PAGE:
Our proposal for an SME-friendly Reload Europe Strategy

Let's exit the confinement, get back to work and restart the EU’s economy in a coordinated European way

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European Entrepreneurs CEA-PME, the biggest European confederation of voluntarily associated Micro, Small and Medium-sized companies, together with ESBA, the European Small Business Alliance, and EVBB, the European Confederation of Professional Training Providers, and with AMSP, the Czech SME Association, - this is all together 35 business associations from all over Europe - remain deeply concerned about the health and economic situation in Europe in relation to the COVID-19 pandemic.

But first encouraging signs of slow improvement of the health situation in many European countries allow us to underline again the urgent need to go back to work as soon as possible, avoiding to make more damages to the economy, and with that in the end also to health care systems and governments, which are both needed.

Again, also in this case, the European Union is called to take over its part for and together with Member States. This is why we call the EU to discuss and decide together on a Roadmap to ease in a harmonised way the COVID-19 restrictions in the single Member States to free movement of people and goods as currently, and to launch a comprehensive economic recovery programme with European SMEs in the centre of it.

Both aspects together we call it the post-COVID-19 “ Reload Europe Strategy ”.

This Strategy needs to be implemented by the EU and Member States with common principles:

1. Recognise the sense of responsibility of entrepreneurs and citizens

As soon as possible does of course not mean not to care about risks for human lives and health, but to define the best practices to re-gain – step by step – pieces of normal life. No company has ever thought and would never dare – and not only for legal reasons – to put the health and lives of their workers and employees at risk. Particularly after more than 1 month of lockdown of economic activities and in many countries confinement of people at home, everybody has learned the lessons regarding social distancing and hygiene necessary to limit the spread of the virus. We will all contribute to do our best, to respect and further develop these elementary rules. But we are adults, not children .

2. Learning from each other – as much and as fast as possible

The crisis management in different countries should ideally be analysed and compared on a scientific base. But time is running and for the moment results count. Much can be learned from practical experience. We need to listen to each other. The EU should organise and finance all opportunities and means to learn from each other practically and on all levels comparing results: for doctors, for what regards treatment methods of the COVID-19 disease, for health managers about limiting the spread, treatment and testing capacities, for entrepreneurs and engineers to arrange practical solutions to get back to work in safety or to find new markets, sales channels and technologies, for schools and local administrations to teach from remote with equal access to knowledge and support for all children and parents, for governments on how to support SMEs, etc.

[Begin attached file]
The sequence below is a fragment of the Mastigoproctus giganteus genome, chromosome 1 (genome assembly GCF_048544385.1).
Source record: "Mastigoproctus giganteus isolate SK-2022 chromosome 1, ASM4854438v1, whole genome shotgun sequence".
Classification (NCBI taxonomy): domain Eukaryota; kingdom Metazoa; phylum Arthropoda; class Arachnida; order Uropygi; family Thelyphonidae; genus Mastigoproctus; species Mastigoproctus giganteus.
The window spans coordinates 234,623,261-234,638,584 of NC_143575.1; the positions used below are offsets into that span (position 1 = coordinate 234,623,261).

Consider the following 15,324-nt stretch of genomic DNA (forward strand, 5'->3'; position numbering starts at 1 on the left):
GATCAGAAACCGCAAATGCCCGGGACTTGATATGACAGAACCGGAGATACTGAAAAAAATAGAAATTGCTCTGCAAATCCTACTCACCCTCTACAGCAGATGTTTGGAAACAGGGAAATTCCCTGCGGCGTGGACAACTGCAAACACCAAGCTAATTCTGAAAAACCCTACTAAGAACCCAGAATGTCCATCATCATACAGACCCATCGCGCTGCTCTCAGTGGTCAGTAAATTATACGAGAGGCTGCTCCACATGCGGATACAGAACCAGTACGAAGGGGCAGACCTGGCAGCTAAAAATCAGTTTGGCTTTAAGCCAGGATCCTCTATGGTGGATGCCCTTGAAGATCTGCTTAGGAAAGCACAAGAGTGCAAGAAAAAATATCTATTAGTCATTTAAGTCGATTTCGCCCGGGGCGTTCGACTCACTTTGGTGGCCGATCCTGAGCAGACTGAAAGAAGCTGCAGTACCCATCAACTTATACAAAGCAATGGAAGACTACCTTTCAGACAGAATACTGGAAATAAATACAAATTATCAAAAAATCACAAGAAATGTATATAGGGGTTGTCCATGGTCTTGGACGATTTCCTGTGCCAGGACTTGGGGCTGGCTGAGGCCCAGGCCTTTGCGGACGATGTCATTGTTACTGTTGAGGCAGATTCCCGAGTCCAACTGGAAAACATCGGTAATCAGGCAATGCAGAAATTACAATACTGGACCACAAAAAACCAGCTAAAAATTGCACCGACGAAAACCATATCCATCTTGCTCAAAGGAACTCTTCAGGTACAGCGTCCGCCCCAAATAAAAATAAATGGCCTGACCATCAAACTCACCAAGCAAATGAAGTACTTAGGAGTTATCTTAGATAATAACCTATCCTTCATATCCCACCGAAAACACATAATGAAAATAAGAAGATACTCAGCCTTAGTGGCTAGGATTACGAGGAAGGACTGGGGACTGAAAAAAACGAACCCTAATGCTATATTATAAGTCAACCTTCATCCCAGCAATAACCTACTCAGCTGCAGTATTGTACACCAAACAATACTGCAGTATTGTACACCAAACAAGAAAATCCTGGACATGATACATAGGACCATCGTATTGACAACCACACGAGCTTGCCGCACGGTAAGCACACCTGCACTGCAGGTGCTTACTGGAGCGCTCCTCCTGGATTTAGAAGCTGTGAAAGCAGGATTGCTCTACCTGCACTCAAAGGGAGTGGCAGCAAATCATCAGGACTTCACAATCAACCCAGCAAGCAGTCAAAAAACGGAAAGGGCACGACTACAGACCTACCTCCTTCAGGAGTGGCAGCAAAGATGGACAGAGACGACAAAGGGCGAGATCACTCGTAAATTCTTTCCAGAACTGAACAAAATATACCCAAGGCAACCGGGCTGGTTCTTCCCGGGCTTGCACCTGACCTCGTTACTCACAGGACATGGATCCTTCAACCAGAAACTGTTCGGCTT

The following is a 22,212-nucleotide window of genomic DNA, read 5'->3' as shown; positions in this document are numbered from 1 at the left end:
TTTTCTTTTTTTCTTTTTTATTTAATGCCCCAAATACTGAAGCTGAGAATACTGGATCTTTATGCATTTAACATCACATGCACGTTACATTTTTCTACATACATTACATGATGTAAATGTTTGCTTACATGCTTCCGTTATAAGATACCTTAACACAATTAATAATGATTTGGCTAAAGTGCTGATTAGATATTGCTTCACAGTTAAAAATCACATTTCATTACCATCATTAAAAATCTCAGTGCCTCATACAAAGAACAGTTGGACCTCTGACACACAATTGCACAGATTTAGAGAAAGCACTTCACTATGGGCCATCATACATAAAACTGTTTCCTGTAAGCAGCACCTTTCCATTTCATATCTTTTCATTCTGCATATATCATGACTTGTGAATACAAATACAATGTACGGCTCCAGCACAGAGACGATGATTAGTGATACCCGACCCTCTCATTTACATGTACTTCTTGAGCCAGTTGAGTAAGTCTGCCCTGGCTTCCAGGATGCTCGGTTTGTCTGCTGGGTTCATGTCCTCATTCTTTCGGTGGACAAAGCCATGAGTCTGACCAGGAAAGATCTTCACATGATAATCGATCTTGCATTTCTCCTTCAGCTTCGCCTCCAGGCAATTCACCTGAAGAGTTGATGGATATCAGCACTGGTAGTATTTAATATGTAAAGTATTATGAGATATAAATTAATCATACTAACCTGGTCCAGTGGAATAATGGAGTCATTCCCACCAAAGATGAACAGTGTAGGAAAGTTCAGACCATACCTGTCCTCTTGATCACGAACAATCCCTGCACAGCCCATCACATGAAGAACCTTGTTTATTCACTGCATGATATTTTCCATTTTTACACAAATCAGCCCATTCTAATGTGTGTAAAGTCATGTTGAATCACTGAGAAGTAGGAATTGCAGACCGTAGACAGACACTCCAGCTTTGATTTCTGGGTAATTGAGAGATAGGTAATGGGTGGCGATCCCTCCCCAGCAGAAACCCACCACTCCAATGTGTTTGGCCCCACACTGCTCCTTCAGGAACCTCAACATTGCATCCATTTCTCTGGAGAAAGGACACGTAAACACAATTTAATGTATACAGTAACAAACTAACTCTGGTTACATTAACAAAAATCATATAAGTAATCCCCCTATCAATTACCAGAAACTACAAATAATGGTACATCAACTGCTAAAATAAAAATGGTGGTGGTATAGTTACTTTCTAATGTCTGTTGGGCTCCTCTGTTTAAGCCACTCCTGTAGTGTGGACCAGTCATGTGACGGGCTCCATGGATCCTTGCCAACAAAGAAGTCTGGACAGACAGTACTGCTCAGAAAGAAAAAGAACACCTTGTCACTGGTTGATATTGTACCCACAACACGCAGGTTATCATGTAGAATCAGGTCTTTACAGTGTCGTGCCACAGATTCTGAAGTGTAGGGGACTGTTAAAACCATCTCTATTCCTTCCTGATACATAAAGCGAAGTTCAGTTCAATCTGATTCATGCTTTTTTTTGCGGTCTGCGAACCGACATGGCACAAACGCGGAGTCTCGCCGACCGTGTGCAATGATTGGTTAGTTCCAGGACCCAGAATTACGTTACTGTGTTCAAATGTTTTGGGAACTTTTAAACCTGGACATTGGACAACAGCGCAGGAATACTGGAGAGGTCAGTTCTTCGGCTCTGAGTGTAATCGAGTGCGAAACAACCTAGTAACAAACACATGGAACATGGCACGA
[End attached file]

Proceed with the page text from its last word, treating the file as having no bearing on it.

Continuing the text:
3. Think of the effects of your policies on other member states

The European Union has still internal borders, and we learned that now again, despite Schengen. But our lives and economies are too much interconnected to do without the others: the automotive industry cannot produce if suppliers from all over Europe can’t deliver because factories or border are closed. If one country continues to work or re-starts earlier, while other countries take time, this causes unfair competition. Europe was before COVID-19 one single space to freely move and work. We must regain this space again . This requires all Member States’ attention: your policies might not only harm or favour your citizens and companies, it might harm or favour also those in other countries.

Based on these 3 principles, we ask the European Union and the Member States to take immediate action for the following 7 measures of a common Reload Europe Strategy:

1. Masks and ventilators for everyone

The EU’s action in making masks and all other protection material available all over Europe, in cooperation among countries and companies, included opening the cross-border and international supply chains for this purpose must be continued and intensified: companies need urgently sufficient stocks of protection material to get back to work in safety, hospitals need medicines, tests and medical tools like ventilators.

2. As much tests as possible

All member states should do as much as possible to increase at least targeted testing of suspected infected persons and of all contacts they had before. Best would be a testing of the whole population. This costs much less than to continue the lockdown. The network of testing laboratories in Europe should be better coordinated to boost testing capacities.

3. “Recovered” certificates and anonymous Bluetooth-based contact tracing

Fast identification, approval and distribution by health care services of antibodies tests of immunity to COVID-19 in order to allow as much citizens as possible to obtain soon an individual certificate guaranteeing the presence of COVID-19 antibodies, and thus the status of “immune” or “recovered”. These would allow to get back to work or to get access to certain public spaces, transport means, etc. Our proposal is to test at the companies’ costs all workers below 60 years of age especially in the manufacturing sector. In addition, we support the voluntary use of Bluetooth-based anonymous contact tracing Apps, that should be compatible and interoperable all over Europe, to make cross-border tracing possible and thus allow also more free movement in Europe.